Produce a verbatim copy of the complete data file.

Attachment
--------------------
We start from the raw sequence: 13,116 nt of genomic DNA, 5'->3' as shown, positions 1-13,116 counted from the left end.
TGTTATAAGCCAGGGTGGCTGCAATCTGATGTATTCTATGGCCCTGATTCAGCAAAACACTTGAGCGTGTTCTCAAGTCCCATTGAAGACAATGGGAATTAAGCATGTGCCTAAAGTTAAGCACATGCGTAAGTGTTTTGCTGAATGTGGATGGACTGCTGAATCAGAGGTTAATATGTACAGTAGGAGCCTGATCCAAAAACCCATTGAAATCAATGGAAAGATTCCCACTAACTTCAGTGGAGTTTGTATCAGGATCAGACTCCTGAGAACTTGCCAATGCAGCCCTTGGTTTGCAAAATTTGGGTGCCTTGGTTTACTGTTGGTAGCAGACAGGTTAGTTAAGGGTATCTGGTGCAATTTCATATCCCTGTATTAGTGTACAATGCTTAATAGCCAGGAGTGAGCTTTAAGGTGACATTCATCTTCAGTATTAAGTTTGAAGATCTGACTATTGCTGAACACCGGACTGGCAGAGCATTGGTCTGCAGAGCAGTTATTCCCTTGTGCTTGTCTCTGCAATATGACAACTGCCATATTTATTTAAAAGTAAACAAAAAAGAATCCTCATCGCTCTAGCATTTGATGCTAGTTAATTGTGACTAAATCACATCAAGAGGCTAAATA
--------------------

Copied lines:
We start from the raw sequence: 13,116 nt of genomic DNA, 5'->3' as shown, positions 1-13,116 counted from the left end.
TGTTATAAGCCAGGGTGGCTGCAATCTGATGTATTCTATGGCCCTGATTCAGCAAAACACTTGAGCGTGTTCTCAAGTCCCATTGAAGACAATGGGAATTAAGCATGTGCCTAAAGTTAAGCACATGCGTAAGTGTTTTGCTGAATGTGGATGGACTGCTGAATCAGAGGTTAATATGTACAGTAGGAGCCTGATCCAAAAACCCATTGAAATCAATGGAAAGATTCCCACTAACTTCAGTGGAGTTTGTATCAGGATCAGACTCCTGAGAACTTGCCAATGCAGCCCTTGGTTTGCAAAATTTGGGTGCCTTGGTTTACTGTTGGTAGCAGACAGGTTAGTTAAGGGTATCTGGTGCAATTTCATATCCCTGTATTAGTGTACAATGCTTAATAGCCAGGAGTGAGCTTTAAGGTGACATTCATCTTCAGTATTAAGTTTGAAGATCTGACTATTGCTGAACACCGGACTGGCAGAGCATTGGTCTGCAGAGCAGTTATTCCCTTGTGCTTGTCTCTGCAATATGACAACTGCCATATTTATTTAAAAGTAAACAAAAAAGAATCCTCATCGCTCTAGCATTTGATGCTAGTTAATTGTGACTAAATCACATCAAGAGGCTAAATA